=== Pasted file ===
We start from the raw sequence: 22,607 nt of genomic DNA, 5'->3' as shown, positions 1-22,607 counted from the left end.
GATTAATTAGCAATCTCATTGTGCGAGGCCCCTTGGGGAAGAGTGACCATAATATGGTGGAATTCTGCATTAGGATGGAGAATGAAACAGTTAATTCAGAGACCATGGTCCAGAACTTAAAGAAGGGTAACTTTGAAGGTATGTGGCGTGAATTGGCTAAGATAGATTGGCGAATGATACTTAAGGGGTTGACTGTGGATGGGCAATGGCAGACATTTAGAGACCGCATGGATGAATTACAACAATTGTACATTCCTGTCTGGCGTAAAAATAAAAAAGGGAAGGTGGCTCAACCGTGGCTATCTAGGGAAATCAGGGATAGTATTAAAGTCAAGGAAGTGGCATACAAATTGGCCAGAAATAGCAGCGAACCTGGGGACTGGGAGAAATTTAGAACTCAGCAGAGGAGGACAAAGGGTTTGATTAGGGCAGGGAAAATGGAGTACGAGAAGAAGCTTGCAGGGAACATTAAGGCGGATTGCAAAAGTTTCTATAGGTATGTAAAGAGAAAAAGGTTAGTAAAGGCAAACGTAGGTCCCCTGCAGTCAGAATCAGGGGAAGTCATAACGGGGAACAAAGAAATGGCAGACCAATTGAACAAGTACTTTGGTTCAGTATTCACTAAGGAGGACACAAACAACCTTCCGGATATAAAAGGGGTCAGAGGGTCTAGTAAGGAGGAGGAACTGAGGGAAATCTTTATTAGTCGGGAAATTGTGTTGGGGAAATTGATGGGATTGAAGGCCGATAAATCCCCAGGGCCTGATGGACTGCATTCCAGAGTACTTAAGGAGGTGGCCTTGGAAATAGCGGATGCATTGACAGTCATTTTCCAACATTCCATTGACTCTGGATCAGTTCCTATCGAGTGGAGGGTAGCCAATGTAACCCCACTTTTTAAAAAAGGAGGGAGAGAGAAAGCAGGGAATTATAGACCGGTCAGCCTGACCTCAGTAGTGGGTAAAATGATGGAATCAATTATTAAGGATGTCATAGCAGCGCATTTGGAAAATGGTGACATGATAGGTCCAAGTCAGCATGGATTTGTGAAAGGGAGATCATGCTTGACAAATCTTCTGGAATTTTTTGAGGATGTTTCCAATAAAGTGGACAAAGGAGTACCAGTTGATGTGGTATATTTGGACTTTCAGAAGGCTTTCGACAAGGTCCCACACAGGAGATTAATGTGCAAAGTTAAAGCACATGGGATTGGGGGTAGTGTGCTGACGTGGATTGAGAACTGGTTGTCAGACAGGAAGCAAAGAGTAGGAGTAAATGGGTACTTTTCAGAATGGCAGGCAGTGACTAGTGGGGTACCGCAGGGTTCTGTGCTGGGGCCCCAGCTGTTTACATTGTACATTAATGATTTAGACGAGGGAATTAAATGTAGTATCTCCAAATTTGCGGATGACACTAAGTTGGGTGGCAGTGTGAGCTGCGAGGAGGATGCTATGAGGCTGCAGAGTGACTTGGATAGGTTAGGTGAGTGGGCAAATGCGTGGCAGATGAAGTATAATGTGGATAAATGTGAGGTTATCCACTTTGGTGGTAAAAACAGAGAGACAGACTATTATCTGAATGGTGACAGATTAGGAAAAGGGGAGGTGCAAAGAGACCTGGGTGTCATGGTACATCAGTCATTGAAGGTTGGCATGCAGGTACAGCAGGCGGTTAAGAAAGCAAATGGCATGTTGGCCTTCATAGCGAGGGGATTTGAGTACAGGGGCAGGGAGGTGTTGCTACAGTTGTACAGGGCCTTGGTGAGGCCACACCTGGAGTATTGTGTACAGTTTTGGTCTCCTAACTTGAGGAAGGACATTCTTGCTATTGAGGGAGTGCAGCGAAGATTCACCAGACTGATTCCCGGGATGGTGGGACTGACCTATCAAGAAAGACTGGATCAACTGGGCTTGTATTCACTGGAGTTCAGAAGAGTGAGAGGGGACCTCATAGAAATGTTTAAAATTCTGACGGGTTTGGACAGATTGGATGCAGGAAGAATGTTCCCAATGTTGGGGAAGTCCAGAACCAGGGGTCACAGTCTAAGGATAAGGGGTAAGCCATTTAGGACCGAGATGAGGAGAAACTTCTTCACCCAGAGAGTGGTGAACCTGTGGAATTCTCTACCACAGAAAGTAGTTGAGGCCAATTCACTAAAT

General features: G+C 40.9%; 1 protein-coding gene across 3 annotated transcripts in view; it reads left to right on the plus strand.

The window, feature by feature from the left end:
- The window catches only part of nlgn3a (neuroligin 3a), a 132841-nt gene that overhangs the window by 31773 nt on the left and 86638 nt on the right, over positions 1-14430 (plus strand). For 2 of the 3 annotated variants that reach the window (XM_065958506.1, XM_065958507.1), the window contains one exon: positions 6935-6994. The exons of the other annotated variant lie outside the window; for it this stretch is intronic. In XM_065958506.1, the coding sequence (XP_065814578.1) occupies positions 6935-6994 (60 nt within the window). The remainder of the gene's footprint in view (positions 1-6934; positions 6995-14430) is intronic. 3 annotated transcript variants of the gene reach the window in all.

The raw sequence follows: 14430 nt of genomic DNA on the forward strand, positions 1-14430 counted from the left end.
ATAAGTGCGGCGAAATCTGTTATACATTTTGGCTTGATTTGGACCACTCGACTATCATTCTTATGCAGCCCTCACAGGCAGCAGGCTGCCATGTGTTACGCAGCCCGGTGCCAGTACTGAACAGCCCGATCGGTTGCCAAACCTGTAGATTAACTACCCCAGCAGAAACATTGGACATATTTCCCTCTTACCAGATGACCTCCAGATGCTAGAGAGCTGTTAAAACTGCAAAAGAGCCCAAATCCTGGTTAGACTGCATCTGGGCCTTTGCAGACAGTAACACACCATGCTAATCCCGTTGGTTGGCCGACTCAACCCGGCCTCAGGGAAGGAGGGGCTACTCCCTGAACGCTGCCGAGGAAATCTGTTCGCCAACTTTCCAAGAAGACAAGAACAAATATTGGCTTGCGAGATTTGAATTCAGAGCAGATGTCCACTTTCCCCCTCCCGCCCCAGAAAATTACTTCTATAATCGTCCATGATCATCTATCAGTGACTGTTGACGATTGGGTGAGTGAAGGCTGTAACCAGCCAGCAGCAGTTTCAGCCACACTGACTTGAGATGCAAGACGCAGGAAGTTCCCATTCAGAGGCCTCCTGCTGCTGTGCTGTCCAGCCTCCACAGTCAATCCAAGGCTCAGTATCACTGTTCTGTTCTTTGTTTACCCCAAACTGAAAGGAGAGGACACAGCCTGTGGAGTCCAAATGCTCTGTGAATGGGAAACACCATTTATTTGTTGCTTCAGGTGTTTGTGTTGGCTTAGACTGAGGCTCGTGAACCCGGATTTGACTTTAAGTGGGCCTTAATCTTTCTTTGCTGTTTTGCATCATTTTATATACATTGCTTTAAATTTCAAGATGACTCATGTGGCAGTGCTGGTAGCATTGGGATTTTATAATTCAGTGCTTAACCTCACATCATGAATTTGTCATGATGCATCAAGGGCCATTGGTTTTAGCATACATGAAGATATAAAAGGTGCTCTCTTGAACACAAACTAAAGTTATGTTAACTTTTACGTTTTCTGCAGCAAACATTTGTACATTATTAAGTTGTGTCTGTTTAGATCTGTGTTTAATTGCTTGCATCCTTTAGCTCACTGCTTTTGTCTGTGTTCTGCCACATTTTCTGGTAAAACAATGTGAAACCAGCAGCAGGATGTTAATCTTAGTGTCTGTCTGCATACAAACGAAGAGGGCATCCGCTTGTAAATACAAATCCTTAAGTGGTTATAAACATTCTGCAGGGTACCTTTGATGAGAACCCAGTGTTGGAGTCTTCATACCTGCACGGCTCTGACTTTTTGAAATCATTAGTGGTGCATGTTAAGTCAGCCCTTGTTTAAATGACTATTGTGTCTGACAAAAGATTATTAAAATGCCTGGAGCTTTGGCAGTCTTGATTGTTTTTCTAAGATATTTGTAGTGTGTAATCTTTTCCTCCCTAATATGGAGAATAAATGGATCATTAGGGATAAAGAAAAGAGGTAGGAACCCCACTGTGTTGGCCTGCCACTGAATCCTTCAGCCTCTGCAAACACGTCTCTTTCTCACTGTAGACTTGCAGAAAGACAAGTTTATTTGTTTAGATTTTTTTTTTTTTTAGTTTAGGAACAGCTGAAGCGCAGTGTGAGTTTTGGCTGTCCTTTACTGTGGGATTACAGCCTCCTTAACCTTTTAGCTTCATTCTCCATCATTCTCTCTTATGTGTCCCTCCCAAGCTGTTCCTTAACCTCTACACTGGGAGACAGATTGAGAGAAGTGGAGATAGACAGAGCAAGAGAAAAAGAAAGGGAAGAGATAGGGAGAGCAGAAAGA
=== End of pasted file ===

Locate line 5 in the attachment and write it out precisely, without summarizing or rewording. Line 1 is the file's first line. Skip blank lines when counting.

- The window catches only part of nlgn3a (neuroligin 3a), a 132841-nt gene that overhangs the window by 31773 nt on the left and 86638 nt on the right, over positions 1-14430 (plus strand). For 2 of the 3 annotated variants that reach the window (XM_065958506.1, XM_065958507.1), the window contains one exon: positions 6935-6994. The exons of the other annotated variant lie outside the window; for it this stretch is intronic. In XM_065958506.1, the coding sequence (XP_065814578.1) occupies positions 6935-6994 (60 nt within the window). The remainder of the gene's footprint in view (positions 1-6934; positions 6995-14430) is intronic. 3 annotated transcript variants of the gene reach the window in all.